2823

Copperhead: Compiling an embedded data parallel language

Bryan Catanzaro, Michael Garland and Kurt Keutzer
EECS Department, University of California, Berkeley
University of California, Berkeley, Technical Report No. UCB/EECS-2010-124, September 16, 2010

@techreport{Catanzaro:EECS-2010-124,

   Author={Catanzaro, Bryan and Garland, Michael and Keutzer, Kurt},

   Title={Copperhead: Compiling an Embedded Data Parallel Language},

   Institution={EECS Department, University of California, Berkeley},

   Year={2010},

   Month={Sep},

   URL={http://www.eecs.berkeley.edu/Pubs/TechRpts/2010/EECS-2010-124.html},

   Number={UCB/EECS-2010-124}

}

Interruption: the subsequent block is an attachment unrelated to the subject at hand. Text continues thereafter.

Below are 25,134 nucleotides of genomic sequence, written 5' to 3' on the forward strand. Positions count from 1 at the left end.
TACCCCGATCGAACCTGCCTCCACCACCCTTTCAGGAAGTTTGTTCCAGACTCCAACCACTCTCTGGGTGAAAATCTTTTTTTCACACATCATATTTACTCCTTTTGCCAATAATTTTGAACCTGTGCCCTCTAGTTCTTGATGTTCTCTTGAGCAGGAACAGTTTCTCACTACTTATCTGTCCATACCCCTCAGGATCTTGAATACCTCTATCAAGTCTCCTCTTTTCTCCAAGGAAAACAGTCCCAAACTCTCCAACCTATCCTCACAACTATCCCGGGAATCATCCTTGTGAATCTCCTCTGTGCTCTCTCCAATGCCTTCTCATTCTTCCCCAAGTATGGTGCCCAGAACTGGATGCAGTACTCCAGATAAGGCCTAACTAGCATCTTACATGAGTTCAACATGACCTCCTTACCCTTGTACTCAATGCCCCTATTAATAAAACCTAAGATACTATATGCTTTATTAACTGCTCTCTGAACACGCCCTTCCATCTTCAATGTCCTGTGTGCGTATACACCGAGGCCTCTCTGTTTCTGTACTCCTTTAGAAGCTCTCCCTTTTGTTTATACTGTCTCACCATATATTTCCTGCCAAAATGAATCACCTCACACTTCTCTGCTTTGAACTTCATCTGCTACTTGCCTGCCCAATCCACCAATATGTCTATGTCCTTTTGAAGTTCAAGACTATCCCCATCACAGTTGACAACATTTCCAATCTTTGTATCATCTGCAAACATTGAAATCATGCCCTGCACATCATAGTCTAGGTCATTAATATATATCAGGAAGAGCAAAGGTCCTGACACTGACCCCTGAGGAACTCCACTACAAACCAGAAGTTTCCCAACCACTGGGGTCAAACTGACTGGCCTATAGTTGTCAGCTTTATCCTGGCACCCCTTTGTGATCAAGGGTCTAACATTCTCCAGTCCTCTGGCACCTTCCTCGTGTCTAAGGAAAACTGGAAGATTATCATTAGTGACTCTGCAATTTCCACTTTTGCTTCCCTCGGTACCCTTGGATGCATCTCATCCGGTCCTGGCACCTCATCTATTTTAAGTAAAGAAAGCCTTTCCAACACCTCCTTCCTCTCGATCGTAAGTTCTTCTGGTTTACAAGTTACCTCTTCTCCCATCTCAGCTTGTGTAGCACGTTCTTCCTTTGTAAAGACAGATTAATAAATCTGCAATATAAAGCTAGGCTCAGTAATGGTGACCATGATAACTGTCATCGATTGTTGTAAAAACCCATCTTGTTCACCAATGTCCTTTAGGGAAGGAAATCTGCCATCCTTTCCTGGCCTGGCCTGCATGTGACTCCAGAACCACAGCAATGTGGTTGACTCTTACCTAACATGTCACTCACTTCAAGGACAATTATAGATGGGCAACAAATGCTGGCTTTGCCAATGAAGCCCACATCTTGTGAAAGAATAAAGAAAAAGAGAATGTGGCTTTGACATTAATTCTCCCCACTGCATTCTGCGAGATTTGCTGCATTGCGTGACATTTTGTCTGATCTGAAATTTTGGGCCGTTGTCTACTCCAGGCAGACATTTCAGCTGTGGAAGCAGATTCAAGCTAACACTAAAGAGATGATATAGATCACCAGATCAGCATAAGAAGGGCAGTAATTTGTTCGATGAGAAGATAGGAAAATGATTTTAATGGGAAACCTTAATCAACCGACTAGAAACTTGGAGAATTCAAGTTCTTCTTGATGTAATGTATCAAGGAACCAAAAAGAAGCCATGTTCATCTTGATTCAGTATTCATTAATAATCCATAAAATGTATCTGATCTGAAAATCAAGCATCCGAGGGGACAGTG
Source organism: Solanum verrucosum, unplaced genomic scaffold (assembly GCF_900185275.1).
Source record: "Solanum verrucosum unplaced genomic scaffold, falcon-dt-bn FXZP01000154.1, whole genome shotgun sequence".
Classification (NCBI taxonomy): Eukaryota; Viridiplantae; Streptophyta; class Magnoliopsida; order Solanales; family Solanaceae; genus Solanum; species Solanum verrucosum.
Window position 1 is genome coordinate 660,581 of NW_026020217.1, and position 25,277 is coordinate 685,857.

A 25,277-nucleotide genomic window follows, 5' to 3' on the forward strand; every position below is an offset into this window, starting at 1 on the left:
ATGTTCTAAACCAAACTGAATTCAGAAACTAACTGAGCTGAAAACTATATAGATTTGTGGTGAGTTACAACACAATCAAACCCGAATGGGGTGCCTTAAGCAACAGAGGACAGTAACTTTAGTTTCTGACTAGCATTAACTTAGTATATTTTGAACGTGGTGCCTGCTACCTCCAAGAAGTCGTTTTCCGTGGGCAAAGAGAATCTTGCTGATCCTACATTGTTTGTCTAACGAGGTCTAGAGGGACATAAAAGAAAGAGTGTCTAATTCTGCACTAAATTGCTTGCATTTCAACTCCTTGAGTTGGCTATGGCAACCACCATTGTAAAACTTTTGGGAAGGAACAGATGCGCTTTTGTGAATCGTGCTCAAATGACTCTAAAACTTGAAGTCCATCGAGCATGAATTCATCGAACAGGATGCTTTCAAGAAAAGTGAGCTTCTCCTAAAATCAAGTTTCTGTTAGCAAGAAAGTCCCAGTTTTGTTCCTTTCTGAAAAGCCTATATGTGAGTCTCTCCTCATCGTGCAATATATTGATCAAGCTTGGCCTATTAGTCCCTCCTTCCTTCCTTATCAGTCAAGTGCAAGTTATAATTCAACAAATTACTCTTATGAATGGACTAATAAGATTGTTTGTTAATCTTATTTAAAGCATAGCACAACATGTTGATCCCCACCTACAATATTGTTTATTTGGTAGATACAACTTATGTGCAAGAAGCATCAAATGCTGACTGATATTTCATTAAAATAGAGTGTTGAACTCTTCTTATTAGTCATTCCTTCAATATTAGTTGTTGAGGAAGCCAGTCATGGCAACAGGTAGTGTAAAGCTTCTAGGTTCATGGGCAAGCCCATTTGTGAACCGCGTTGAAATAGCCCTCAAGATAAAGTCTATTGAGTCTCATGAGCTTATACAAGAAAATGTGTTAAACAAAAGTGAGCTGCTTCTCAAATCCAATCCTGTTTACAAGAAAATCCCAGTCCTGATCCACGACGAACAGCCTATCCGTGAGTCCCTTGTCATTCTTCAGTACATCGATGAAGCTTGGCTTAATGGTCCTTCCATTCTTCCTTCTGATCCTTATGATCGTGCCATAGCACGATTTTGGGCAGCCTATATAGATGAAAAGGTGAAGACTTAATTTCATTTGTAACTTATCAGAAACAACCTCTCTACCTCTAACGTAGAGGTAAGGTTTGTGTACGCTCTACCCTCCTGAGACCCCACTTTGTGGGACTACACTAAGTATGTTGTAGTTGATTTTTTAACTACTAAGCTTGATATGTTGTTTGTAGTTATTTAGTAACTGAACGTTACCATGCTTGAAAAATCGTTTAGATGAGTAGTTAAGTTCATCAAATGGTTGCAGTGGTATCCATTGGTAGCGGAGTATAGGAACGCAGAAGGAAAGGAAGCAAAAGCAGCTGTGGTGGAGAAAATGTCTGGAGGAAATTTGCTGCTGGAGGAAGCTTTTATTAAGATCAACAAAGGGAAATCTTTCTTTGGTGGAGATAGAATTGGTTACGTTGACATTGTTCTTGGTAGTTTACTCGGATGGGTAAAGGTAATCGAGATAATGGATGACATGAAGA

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Modern parallel microprocessors deliver high performance on applications that expose substantial fine-grained data parallelism. Although data parallelism is widely available in many computations, implementing data parallel algorithms in low-level languages is often an unnecessarily difficult task. The characteristics of parallel microprocessors and the limitations of current programming methodologies motivate our design of Copperhead, a high-level data parallel language embedded in Python. The Copperhead programmer describes parallel computations via composition of familiar data parallel primitives supporting both flat and nested data parallel computation on arrays of data. Copperhead programs are expressed in a subset of the widely used Python programming language and interoperate with standard Python modules, including libraries for numeric computation, data visualization, and analysis. In this paper, we discuss the language, compiler, and runtime features that enable Copperhead to efficiently execute data parallel code. We define the restricted subset of Python which Copperhead supports and introduce the program analysis techniques necessary for compiling Copperhead code into efficient low-level implementations. We also outline the runtime support by which Copperhead programs interoperate with standard Python modules. We demonstrate the effectiveness of our techniques with several examples targeting the CUDA platform for parallel programming on GPUs. Copperhead code is concise, on average requiring 3.6 times fewer lines of code than CUDA, and the compiler generates efficient code, yielding 45-100% of the performance of hand-crafted, well optimized CUDA code.
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